Well, that wasn't supposed to happen. After just about every baseball writer working had written off the Seattle Mariners' chances of landing Robinson Cano, news broke this morning that the Mariners had scooped up the prize of the 2013 free agent class with a 10-year, $240 million deal. Based on my calculations, that is a shitload of money.
This is great news for Cano, who is getting paid, as well as the Mariners, who are getting one of the best players in the league and a shot at rejuvenating a franchise that has become depressingly moribund. The Yankees, meanwhile, now need to fill big holes at both second and third base in addition to filling out their pitching staff. But hey, at least Yankee fans can take solace in the fact that an organization with the ability to essentially print money exercised some frugality rather than paying up for a great player.
The funny thing, given the ritual pearl clutching that's taking place as it does after every big free agent contract is signed, is that there's an argument to be made that Seattle got a bit of a bargain. Dan Szymborski of ESPN and Fangraphs, one of the best forecasters in the game, projects the following for Cano over the life of this contract:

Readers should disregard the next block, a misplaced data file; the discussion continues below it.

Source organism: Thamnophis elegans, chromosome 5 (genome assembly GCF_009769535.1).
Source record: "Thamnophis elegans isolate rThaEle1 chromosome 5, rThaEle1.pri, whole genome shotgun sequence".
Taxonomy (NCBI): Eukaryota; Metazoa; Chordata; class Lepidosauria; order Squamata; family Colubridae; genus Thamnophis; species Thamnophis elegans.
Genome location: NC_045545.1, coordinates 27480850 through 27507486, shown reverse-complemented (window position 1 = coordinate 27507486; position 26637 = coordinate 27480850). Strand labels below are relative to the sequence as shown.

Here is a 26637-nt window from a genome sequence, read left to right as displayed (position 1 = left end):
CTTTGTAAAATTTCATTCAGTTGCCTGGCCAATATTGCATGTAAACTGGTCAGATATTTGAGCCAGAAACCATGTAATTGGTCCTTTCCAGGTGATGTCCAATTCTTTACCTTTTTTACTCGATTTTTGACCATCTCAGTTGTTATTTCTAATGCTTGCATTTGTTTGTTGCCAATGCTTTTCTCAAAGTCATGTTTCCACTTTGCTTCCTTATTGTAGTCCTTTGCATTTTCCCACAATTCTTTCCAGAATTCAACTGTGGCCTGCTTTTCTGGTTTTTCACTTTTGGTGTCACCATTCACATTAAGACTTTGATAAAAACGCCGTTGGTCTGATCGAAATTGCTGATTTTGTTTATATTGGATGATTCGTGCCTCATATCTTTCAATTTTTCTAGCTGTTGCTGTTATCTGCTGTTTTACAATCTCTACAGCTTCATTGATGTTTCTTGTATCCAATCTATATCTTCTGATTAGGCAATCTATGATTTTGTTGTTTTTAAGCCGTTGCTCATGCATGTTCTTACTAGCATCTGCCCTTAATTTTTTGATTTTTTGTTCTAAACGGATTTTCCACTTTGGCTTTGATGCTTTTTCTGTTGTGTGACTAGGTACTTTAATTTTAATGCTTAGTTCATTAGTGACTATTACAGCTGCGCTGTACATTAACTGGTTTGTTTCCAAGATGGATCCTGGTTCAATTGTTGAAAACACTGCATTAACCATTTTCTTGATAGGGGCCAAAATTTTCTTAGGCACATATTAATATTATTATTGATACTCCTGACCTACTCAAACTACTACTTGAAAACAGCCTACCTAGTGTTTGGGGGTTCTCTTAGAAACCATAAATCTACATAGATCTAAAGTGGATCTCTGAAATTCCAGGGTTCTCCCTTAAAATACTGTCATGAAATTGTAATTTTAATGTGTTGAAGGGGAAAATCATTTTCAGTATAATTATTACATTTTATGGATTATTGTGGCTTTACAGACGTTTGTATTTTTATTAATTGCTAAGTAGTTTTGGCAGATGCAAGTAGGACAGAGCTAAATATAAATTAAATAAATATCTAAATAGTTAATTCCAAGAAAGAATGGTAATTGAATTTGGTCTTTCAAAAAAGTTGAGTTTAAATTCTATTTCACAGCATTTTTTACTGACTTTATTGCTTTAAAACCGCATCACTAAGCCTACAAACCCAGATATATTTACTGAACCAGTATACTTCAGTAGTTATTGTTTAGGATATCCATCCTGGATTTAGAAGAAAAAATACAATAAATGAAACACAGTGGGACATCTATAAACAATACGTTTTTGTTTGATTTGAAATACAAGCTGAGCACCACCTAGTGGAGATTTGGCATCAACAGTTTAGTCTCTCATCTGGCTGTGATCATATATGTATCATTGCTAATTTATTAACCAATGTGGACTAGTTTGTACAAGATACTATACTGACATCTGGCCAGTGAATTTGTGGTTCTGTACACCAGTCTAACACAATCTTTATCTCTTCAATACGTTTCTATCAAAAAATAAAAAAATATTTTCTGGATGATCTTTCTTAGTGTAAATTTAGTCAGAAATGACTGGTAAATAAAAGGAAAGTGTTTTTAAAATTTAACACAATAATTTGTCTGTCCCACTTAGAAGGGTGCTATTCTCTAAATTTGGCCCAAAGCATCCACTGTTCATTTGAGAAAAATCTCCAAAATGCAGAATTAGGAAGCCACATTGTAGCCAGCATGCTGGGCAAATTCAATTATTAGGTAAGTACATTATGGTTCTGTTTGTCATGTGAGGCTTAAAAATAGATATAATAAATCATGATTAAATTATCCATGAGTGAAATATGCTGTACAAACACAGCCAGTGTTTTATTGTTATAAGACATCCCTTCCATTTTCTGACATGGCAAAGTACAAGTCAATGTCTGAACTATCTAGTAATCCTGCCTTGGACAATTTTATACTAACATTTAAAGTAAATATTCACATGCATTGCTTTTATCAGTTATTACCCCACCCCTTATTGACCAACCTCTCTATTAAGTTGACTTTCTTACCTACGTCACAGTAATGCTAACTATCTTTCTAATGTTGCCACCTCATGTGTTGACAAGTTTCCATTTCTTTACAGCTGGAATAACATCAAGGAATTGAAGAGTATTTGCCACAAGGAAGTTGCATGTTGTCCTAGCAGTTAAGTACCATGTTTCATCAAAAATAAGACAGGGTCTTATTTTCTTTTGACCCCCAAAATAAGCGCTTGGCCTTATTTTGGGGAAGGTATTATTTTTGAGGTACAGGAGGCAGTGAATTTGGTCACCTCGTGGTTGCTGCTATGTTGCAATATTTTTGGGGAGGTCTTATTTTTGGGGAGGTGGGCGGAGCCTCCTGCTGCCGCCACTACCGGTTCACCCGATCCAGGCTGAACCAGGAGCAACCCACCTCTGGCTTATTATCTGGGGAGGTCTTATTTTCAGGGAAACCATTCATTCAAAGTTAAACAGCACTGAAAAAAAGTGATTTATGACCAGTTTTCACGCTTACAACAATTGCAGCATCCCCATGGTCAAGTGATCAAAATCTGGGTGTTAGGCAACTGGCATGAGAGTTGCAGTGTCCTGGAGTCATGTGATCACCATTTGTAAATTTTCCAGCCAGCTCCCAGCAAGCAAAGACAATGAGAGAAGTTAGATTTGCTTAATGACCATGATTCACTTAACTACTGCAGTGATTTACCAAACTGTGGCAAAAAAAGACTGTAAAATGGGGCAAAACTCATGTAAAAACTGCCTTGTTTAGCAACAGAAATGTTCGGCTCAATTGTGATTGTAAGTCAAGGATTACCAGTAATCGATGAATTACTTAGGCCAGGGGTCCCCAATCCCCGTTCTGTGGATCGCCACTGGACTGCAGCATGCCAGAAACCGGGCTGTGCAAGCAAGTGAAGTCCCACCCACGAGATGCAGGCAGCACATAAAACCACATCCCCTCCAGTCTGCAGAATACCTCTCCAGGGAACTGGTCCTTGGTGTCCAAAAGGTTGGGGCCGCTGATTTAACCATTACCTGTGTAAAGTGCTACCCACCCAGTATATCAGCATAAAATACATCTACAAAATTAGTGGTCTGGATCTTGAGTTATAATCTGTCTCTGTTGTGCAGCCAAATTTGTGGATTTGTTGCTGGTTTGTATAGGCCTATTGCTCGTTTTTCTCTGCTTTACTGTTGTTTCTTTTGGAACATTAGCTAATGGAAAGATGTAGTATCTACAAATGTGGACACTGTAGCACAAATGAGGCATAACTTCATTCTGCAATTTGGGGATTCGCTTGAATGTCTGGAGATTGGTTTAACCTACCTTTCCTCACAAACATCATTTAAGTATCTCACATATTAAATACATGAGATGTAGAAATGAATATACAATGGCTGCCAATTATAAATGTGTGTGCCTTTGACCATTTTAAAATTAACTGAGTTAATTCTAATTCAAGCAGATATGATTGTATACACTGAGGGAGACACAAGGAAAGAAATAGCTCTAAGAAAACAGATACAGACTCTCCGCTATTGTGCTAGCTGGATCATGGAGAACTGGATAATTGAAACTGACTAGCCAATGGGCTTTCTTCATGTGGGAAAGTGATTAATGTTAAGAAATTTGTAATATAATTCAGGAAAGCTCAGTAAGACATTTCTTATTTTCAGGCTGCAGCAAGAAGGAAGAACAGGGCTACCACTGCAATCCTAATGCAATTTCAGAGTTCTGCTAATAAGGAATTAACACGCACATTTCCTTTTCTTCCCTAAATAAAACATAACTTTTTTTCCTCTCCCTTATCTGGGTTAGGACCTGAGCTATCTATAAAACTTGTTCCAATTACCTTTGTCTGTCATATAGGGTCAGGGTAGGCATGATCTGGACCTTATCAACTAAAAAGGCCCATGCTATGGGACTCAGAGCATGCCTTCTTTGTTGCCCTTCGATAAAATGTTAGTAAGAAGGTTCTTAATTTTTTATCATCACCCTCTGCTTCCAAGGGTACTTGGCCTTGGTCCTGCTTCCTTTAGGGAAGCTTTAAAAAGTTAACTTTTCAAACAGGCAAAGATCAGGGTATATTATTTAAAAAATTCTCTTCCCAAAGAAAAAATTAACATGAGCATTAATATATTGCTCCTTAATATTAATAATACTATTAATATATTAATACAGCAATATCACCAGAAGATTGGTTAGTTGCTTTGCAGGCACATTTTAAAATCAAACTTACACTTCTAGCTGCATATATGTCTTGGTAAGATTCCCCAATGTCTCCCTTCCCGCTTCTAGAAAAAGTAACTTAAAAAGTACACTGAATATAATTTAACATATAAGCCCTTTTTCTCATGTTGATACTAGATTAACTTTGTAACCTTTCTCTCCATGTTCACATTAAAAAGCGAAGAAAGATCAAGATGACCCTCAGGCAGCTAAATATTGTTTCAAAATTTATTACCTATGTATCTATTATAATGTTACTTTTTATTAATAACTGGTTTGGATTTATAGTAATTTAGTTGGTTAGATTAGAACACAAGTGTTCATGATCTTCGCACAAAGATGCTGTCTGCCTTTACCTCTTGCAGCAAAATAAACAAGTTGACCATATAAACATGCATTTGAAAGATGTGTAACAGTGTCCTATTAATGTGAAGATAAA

Fangraphs has the market value of a win over replacement at about $6 million. Assuming modest 7 percent annual inflation in that figure, Szymborski's projection, per our quick math, values Cano at $280 million. Assuming zero inflation, it values him at $212 million. Those average out to $246 million, which is... pretty much exactly what Cano got.
Since anyone with a working smartphone could have figured that out, this is a fine time to make fun of everyone who was so dismissive of Cano's contract demands and the fact that he ditched Scott Boras for Jay Z.
But those takes aren't nearly as funny as this:
You have to wonder what exactly Jay Z is trying to accomplish. Does he not realize teams are trying to avoid handing out 10-year contracts to players already in their thirties? Is he obsessed with getting a deal worth more than the A-Rod and Albert Pujols contracts to prove a point? Cano is an MVP-caliber player, but is he worthy of the second-largest total contract in baseball history? Let's come back to Earth here for a second, Jay.
If Cano wanted to go down this road on his own, perhaps he shouldn't have fired Scott Boras in favor of Jay Z's Roc Nation Sports. Boras milked a $150 million contract for Jacoby Ellsbury from the Yanks, just think what he could have gotten for Cano? At the very least Boras' savvy wouldn't have let what reportedly happened in Seattle on Thursday night to transpire.
We look forward to hearing whatever Jay Z lyric springs out of this signing, and to sportswriters continuing to bizarrely intimate that an extremely wealthy businessman has no clue what he's doing and may actually be negotiating by freestyling about his days as a crack dealer.